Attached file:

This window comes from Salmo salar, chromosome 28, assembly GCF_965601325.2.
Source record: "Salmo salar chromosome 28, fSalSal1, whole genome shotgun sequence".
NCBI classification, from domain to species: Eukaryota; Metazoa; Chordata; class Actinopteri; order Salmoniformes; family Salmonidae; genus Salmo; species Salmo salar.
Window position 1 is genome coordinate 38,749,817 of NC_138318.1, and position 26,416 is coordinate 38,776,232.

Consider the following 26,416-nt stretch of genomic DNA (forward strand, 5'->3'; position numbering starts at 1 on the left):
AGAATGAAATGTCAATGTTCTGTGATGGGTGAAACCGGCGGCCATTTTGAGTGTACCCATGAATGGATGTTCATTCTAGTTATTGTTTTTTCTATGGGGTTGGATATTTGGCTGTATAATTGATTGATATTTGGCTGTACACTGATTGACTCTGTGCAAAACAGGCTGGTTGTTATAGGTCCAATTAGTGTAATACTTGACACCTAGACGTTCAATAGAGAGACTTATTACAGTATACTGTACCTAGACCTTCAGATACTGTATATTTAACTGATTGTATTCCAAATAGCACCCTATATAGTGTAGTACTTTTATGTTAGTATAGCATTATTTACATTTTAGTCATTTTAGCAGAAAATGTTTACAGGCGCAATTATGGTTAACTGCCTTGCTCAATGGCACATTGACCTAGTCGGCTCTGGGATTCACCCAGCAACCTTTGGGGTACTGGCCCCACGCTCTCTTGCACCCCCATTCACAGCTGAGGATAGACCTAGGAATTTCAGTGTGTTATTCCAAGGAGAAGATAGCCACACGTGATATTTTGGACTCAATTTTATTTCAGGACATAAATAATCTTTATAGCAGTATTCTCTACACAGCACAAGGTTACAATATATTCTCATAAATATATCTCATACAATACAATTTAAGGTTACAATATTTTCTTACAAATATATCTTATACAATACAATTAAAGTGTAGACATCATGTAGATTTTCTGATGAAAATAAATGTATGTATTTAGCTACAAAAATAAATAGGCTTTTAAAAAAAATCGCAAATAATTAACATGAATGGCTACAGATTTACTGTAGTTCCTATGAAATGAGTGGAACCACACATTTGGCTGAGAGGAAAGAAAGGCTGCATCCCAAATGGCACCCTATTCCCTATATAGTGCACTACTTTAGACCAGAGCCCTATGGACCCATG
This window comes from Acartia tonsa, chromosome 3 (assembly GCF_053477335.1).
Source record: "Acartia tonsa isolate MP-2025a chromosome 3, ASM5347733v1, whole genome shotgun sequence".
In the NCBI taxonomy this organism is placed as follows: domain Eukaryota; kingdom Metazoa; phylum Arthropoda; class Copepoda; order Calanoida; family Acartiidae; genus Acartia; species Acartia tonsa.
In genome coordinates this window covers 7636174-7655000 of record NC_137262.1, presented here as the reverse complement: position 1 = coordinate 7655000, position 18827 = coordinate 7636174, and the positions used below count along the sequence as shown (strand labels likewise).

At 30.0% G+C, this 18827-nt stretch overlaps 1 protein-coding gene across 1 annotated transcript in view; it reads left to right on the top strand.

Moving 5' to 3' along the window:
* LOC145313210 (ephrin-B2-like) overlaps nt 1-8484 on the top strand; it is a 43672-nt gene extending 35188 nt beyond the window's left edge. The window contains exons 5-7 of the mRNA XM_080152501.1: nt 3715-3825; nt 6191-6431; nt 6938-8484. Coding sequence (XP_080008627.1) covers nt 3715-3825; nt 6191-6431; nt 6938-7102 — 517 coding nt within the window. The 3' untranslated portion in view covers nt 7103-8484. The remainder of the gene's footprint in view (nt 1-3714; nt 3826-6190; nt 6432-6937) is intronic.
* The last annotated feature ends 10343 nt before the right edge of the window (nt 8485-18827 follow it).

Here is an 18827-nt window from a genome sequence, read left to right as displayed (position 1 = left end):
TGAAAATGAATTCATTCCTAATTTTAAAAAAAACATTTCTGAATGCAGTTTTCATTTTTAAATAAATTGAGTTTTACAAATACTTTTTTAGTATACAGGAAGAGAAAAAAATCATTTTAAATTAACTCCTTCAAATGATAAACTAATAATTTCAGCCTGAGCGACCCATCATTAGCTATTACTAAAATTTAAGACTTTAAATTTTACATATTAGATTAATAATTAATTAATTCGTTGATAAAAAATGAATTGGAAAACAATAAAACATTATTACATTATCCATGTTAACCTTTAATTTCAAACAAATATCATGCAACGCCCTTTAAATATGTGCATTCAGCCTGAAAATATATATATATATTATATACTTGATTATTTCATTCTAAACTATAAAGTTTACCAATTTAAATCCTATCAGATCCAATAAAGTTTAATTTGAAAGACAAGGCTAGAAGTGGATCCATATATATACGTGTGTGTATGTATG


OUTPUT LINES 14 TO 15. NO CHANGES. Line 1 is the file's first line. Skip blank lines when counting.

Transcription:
* The last annotated feature ends 10343 nt before the right edge of the window (nt 8485-18827 follow it).

Here is an 18827-nt window from a genome sequence, read left to right as displayed (position 1 = left end):